Murder has been committed in Pleasant Grove, VA, a typical bedroom community, where middle class working Americans have fled to escape the problems and crime of city life. The victim - a young wife and mother of two. The only suspect - a homeless person seen fleeing the area. This is a story of what happens when two different worlds collide and there is Murder in Pleasant Grove.
Lulu.com, The Southern Appalachian Writers Guild (www.thesaws.org)
A novel by
J. Russell Rose
Pleasant Grove, like any one of a hundred or more small towns across this country, had been engulfed by suburban sprawl; where bedroom communities had sprung up in the middle of farm lands, forests, even swamps; where upper middle class professionals and management types and their families, who in their attempts to escape the woes and worries of the big city, had created cookie cutter existences for themselves in tract housing erected on treeless, characterless streets and cul-de-sacs with pretentious names such as Laurel Trail; Burning Woods Road; Dogwood Circle; and Laughing Water Lane.
The morning and afternoon parade of Suburbans, Cherokees, Durangos, and Explorers to and from these communities, with stops at the day care, the school, the supermarket and the local dance studio, would make any environmentalist shudder at the amount of pollutants being spewed into the air, while the gasoline merchants smile with delight.
Working mothers give each other only cursory nods as they try to maneuver unwieldy grocery carts bearing hungry uncooperative toddlers, or followed by whining preschoolers, down the aisles of the market, in search of some frozen, ready-to-make dish, which promises to “…taste just like homemade,” for the family dinner.
The scene is the same, no matter the name of the town, or whether it is in Texas, New York, or as in this case, Virginia. Dual income families have bought into the great American promise – “You can have it all.” While stressed out, sleep deprived, and sometimes pushed to the breaking point, these participants in this lifestyle circus go through the motions like automatons; hoping they will survive to the next long weekend, or marking off the days until the next vacation.
Today, however, the parade has stopped, if only briefly. Murder has been committed in Pleasant Grove. The residents of this psuedo-paradisiacal setting are stunned – shocked as the news is relayed from house to house, one street, one cul-de-sac, to the next. Murmurs and questions as to, who and why, have replaced the usual gossip and laughter. After all, they left the city to escape crime and carnage.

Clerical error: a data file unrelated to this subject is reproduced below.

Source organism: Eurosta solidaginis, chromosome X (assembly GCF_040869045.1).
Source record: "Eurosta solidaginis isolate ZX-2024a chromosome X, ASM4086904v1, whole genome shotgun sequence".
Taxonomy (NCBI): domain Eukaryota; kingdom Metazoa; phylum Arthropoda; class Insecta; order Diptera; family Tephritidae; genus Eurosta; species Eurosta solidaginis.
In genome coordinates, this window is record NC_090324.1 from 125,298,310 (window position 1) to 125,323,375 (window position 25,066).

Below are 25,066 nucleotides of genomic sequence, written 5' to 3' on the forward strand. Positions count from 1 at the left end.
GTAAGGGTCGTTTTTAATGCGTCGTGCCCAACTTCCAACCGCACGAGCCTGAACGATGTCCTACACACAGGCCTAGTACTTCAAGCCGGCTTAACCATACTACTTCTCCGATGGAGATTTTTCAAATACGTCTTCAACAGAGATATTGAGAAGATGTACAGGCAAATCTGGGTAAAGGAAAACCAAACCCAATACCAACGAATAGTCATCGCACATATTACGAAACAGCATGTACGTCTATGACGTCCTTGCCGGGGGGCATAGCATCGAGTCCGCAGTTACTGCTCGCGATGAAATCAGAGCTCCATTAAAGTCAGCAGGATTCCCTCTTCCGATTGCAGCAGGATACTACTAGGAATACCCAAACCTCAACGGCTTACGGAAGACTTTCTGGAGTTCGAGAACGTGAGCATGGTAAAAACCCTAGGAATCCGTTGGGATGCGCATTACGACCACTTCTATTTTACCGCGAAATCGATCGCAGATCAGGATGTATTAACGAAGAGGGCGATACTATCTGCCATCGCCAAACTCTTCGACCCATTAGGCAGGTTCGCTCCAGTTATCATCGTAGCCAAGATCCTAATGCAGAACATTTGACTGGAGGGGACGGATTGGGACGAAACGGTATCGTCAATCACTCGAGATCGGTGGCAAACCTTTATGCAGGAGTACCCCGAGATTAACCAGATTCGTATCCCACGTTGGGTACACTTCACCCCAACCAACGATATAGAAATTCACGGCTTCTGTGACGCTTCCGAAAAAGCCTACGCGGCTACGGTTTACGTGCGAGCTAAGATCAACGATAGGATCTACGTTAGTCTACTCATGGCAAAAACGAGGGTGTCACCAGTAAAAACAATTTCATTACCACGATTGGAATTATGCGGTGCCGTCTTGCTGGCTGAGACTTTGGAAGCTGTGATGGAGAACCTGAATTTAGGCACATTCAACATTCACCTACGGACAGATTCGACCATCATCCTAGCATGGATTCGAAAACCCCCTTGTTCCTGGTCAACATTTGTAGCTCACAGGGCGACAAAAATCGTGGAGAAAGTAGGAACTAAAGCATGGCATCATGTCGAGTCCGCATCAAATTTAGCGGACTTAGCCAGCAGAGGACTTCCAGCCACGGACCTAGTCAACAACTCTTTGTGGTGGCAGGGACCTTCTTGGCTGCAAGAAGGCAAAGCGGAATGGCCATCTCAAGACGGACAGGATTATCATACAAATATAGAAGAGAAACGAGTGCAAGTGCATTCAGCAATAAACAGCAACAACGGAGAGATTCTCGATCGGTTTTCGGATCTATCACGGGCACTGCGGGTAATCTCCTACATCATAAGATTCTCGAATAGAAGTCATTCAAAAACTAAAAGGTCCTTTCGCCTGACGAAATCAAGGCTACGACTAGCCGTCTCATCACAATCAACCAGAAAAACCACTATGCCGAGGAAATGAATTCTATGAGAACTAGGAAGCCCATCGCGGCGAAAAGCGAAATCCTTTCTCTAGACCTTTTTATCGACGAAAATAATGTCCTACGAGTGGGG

Above all else, though, one question, if unspoken, remains in everyone’s mind. “If you’re not safe in Pleasant Grove, for God’s sake, then where?”
Mary Jo and Bob Bradley, who married after dating during their last two years of college, moved to Pleasant Grove six years ago. Bob is a computer programmer for a regional insurance company; Mary Jo works as an accountant at a small bank.
Each has aspirations of being promoted to higher levels, bringing more money to the family budget, which is always strained, by one unexpected outlay or another; new tires for the Suburban; a valve job for Bob’s fifteen year old Volvo; braces for Kelley, the oldest of three.
“My God,” Bob complained. “Where does all the money go? Which credit card has enough room to pay for the work on my car?”
“Probably none of them,” Mary Jo responded flatly from the kitchen.
“Jesus, Jo. What the Hell am I supposed to do?”
“I guess you’ll have to ride with Stan till we can get the thing fixed.”
“God. You know how I feel about Stan. He’s an insufferable ass.”
“Who’s a ‘sufferable ass?” Four year-old Robbie, who had come into the room unseen, wanted to know.
“Nobody, sweetie. And don’t repeat what you hear your daddy say. It’s not a nice word.”
“Then why did Daddy say it?”
“Because, Daddy’s a little bit upset. Now go back and play with your brother till I get dinner ready.”
“But, I don’t wanna play with Billy. He’s no fun and he’s probably a ‘sufferable ass’, too.”
“Robbie. I told you, that’s not a nice thing to call someone. Now go play with Billy.”
“Oh, alright.” He whined leaving, dragging his bear behind him.
“Can’t we cut something out of our spending?”
“I’d like for you to show me what? Or how?”
“All I know is I make a good salary and yet we’re always broke. Where the Hell does it all go?”
Willing herself not to respond in anger at the implied accusation, she left the dinner preparation, walked in and sat down next to him.
“Bob. We both work hard. You know it takes a lot of money to just get by these days. Why not put this away for now; let’s feed the kids and get them to bed; then we’ll look at it together. Ok?”
Mary Jo flinched, shocked by his lightning quick reaction to what he considered her patronizing manner toward him. “You feed the kids. I need some fresh air.”
Without another word, he left the house, slamming the front door behind him.
“Where’s Daddy gone?” Robbie wanted to know.
“No where, Honey. Get your brother and sister, please? Dinner’s ready.”
Mary Jo wiped the tear from her cheek as she turned back to the kitchen, not wanting her inquisitive son to see her involuntary reaction to her husband’s anger.
She loved her husband, but his temper had been a problem from the beginning. She had chosen to overlook this flaw, thinking that, with age and a family, it would go away. Lately, if anything, she realized, it was worse than ever.